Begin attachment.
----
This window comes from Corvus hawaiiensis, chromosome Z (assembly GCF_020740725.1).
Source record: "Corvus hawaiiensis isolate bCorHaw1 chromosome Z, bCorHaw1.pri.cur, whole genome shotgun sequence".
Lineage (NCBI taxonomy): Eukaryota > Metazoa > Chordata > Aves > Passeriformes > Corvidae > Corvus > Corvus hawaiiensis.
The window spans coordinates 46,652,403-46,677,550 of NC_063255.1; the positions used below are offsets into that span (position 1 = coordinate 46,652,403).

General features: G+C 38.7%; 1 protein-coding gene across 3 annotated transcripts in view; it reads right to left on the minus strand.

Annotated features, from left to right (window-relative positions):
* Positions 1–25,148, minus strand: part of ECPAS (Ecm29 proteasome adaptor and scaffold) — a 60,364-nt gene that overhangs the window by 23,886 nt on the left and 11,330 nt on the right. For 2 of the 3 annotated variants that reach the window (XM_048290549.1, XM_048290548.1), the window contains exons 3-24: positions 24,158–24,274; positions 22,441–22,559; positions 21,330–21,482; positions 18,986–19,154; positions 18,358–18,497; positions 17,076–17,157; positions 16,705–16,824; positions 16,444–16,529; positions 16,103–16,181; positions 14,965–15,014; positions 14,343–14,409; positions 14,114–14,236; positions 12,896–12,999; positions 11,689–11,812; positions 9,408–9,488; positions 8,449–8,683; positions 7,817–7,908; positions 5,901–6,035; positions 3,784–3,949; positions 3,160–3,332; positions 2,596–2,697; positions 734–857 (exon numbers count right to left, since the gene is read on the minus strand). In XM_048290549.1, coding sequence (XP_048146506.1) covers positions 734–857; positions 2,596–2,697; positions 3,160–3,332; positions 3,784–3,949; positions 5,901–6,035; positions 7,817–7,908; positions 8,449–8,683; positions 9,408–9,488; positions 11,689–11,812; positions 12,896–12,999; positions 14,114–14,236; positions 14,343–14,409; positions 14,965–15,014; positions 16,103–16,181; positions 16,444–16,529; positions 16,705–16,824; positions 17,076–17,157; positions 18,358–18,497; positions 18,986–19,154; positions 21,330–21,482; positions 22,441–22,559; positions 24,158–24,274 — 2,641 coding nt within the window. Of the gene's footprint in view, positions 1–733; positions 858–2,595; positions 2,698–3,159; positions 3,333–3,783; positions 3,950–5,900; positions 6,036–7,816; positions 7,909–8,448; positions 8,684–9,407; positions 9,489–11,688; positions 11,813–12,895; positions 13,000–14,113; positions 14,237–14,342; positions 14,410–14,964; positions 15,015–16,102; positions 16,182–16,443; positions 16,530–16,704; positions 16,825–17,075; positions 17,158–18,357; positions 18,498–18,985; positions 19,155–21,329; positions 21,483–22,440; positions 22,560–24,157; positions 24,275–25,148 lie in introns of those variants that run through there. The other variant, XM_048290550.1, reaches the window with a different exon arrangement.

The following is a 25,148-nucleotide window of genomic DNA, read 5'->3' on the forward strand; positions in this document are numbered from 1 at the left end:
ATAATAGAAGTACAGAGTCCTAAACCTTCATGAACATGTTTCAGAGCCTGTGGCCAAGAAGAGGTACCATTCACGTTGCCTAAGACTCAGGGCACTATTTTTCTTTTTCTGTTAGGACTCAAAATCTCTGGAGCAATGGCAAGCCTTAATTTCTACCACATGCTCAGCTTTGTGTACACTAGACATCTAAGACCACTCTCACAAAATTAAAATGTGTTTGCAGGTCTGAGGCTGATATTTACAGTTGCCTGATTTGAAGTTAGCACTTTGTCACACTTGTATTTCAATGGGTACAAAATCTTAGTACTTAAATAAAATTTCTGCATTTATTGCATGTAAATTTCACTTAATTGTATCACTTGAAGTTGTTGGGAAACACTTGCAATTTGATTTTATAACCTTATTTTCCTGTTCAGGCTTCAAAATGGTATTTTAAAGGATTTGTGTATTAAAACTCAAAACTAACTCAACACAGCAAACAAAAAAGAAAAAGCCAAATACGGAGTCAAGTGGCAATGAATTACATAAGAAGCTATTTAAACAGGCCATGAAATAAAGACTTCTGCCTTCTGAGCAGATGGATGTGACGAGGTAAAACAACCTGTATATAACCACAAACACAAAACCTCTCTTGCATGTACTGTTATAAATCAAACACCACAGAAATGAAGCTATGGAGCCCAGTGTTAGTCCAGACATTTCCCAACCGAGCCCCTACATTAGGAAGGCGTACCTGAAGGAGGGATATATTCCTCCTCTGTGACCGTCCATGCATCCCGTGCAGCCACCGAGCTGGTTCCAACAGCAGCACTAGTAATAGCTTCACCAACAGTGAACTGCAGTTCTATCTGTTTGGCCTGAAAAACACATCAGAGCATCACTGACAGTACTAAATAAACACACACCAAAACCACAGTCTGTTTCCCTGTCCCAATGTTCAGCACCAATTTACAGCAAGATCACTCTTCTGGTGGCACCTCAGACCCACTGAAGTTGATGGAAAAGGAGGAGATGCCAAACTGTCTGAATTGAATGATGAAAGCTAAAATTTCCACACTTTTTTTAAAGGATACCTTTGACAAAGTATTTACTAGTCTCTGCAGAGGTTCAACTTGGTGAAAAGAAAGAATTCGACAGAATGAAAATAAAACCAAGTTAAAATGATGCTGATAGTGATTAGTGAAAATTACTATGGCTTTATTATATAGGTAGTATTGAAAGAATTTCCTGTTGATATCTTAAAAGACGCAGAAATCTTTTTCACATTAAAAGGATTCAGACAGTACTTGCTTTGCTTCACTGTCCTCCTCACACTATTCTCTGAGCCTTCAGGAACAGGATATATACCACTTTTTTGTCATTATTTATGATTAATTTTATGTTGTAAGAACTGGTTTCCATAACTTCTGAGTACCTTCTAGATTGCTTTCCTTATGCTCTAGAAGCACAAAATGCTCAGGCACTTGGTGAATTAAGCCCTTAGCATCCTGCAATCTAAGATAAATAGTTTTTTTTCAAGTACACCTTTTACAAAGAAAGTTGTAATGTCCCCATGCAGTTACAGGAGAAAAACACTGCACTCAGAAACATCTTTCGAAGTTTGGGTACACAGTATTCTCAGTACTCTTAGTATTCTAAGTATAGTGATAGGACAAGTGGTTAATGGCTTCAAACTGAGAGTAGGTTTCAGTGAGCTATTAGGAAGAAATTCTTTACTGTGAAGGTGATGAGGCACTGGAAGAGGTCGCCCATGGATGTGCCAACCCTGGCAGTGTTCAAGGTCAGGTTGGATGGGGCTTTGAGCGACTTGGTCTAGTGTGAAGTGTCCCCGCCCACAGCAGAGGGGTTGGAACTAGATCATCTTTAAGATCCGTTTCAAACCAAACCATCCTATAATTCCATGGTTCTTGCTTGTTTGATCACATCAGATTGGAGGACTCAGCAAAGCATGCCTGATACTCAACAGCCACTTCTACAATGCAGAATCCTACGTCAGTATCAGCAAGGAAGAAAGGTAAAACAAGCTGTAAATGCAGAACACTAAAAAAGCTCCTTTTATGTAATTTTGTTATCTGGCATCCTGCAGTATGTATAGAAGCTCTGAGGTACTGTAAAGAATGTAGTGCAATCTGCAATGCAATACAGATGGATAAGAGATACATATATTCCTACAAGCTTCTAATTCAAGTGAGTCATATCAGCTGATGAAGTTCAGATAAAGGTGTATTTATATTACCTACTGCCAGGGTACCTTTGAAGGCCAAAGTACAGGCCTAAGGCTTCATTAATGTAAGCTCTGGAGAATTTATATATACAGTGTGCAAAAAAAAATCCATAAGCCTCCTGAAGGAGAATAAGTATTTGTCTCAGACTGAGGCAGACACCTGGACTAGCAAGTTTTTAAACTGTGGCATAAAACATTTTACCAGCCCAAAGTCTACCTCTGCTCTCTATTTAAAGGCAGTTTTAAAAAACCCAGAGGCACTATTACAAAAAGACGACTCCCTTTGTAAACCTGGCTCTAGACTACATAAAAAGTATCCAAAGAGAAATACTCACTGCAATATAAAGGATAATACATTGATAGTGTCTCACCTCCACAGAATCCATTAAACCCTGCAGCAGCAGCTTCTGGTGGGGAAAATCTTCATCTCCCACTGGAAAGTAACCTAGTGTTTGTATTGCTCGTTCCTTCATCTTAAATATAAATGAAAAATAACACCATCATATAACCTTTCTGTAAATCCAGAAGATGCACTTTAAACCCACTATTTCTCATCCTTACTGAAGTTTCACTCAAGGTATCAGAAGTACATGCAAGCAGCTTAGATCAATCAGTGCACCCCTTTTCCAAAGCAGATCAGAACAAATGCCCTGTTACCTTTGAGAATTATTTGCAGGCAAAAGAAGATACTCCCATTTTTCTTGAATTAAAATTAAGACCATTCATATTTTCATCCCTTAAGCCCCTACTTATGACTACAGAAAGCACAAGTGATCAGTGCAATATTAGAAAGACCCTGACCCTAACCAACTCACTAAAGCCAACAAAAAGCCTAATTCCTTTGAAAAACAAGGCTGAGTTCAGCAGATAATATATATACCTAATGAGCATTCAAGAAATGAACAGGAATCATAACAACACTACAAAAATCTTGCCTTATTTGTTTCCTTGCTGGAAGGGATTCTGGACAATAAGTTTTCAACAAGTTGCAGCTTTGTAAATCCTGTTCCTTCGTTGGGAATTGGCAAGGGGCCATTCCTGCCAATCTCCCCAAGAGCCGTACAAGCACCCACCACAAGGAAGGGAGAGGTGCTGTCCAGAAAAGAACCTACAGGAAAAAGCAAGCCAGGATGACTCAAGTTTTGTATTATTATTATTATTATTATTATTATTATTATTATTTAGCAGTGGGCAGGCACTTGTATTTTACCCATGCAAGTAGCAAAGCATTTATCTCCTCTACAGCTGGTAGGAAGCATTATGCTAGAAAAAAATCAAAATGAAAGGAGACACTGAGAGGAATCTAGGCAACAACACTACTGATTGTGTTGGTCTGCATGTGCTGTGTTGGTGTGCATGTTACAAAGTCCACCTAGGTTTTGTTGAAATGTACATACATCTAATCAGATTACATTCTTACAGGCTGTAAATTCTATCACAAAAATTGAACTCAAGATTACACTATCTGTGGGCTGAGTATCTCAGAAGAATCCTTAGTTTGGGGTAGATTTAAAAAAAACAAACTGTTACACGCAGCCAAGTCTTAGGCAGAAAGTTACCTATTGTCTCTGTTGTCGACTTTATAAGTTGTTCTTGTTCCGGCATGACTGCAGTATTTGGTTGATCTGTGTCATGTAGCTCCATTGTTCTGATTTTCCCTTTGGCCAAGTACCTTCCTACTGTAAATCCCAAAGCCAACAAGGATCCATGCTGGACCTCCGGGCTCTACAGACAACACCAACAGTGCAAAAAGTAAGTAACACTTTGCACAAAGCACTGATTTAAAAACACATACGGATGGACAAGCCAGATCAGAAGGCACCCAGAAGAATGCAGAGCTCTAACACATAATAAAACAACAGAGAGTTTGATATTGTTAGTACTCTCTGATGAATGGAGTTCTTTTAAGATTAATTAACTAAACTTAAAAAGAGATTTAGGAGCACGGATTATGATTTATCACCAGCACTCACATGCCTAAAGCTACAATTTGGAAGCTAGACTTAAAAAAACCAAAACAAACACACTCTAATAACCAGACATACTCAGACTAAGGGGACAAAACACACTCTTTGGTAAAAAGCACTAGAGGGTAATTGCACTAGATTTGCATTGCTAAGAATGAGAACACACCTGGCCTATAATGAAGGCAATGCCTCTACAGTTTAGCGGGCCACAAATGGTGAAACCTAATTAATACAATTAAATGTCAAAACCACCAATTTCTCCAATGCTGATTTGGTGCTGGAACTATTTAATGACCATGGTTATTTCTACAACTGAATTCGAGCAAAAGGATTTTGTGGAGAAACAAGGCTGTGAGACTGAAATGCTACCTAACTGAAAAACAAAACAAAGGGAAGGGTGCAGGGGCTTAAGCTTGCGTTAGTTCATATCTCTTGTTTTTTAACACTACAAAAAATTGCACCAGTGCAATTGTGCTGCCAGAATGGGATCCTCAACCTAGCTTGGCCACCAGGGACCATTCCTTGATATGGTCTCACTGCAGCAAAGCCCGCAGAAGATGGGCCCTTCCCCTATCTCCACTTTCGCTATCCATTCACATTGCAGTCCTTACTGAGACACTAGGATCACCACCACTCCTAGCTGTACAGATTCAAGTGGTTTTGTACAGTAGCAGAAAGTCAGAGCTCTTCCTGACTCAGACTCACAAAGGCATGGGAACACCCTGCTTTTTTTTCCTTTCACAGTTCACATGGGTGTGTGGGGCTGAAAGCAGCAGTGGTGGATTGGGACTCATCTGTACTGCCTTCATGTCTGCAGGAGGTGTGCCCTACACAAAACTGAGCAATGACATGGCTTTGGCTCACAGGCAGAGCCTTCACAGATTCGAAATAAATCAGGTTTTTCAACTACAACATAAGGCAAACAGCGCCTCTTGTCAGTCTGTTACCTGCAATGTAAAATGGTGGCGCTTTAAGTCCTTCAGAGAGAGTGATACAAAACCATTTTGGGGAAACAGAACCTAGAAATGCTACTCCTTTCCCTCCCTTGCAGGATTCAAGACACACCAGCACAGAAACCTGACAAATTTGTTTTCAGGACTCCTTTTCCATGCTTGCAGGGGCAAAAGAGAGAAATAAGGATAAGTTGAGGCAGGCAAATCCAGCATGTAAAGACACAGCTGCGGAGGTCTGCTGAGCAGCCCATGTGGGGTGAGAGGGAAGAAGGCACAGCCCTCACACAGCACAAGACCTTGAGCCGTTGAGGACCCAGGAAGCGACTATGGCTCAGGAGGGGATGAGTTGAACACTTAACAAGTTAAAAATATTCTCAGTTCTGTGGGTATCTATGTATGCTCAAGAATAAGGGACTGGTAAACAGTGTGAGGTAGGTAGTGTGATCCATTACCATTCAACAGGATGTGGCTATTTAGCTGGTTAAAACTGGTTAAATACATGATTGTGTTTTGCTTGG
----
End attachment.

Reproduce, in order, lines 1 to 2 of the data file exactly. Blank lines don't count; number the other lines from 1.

This window comes from Corvus hawaiiensis, chromosome Z (assembly GCF_020740725.1).
Source record: "Corvus hawaiiensis isolate bCorHaw1 chromosome Z, bCorHaw1.pri.cur, whole genome shotgun sequence".